In South Africa, a new project of the Shuttleworth Foundation is helping South African primary and secondary school teachers share their resources. The aim of Siyavula (pronounced see-ah-hoo-la) is to ensure that South Africa has a complete OER curriculum for all primary and secondary grades. The project was designed with the new South African school curriculum in mind, which requires teachers to develop more of their own content. Some teachers formed small groups to adapt to the new South African curriculum requirements, sharing their developments with their groups and offering each other support. Siyavula is building upon this model, helping new groups to form and offering workshops on developing, finding and sharing resources.
The Siyavula system includes a large repository of curriculum, currently complete from grades R (like the US’s kindergarten) through 9 in both English and Afrikaans. One great part of the Siyavula system is that as teachers develop and adapt materials, they submit them back into the Siyavula system where the materials are reviewed by curriculum advisers. This ensures the OER materials always meet the country’s education standards. Because OER are, well, open, there are no restrictions on translating works like there are on materials under full copyright. This has allowed Siyavula users to translate much of the material into Xhosa. Ideally other languages will follow.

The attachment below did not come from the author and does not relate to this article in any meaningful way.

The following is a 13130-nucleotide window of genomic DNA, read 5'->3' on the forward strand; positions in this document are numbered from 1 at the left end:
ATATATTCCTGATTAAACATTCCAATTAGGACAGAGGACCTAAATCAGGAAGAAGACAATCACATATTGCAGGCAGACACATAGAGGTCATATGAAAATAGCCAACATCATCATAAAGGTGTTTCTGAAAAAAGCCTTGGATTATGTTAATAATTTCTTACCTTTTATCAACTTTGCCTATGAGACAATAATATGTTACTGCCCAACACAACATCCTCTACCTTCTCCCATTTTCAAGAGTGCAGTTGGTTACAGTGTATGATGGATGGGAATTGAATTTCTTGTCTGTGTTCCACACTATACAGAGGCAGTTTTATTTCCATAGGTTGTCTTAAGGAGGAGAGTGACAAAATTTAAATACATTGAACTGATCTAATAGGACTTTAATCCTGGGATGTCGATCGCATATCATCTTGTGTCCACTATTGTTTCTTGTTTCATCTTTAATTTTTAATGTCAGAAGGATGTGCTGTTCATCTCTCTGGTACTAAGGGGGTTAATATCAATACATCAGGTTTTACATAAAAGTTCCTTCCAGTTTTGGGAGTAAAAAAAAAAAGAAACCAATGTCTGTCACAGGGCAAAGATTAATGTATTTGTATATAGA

While Siyavula is tackling primary and secondary education, another organization is focusing on higher education across Africa. OER Africa is currently active in several countries across the continent. Through partnerships with various universities in Africa and elsewhere, OER Africa helps facilitate the sharing of resources between universities and training schools. This program is particularly exciting because it has African universities sharing with each other, instead of just receiving materials from the United States or Europe. Additionally, in the instances where African universities and outside universities are partnered together, the relationship really is mutually beneficial.
One example of the mutual beneficial relationships in OER Africa was explained by Project Director Catherine Ngugi during the Open Education 2009 conference keynote address. Collaboration between the University of Michigan and Kwame Nkrumah University of Science and Technology in the Health OER program has given students at KNUST access to materials that help them study common medical issues and has given students at Michigan resources about infectious diseases to which they otherwise would not have had access. (As someone who has had to worry about doctors in the US not knowing enough about tropical medicine, this exchange makes me really happy.) KNUST and Michigan also share and receive information with schools in Ghana and South Africa.
OER does more than just supply teachers with educational materials. It helps them customize their curriculum to their own needs, their own locations and their own students. Organizations like Siyavula and ORE Africa are helping to change the face of education on the continent, for the better. Creative Commons is proud that its licenses help make that possible.1 Comment »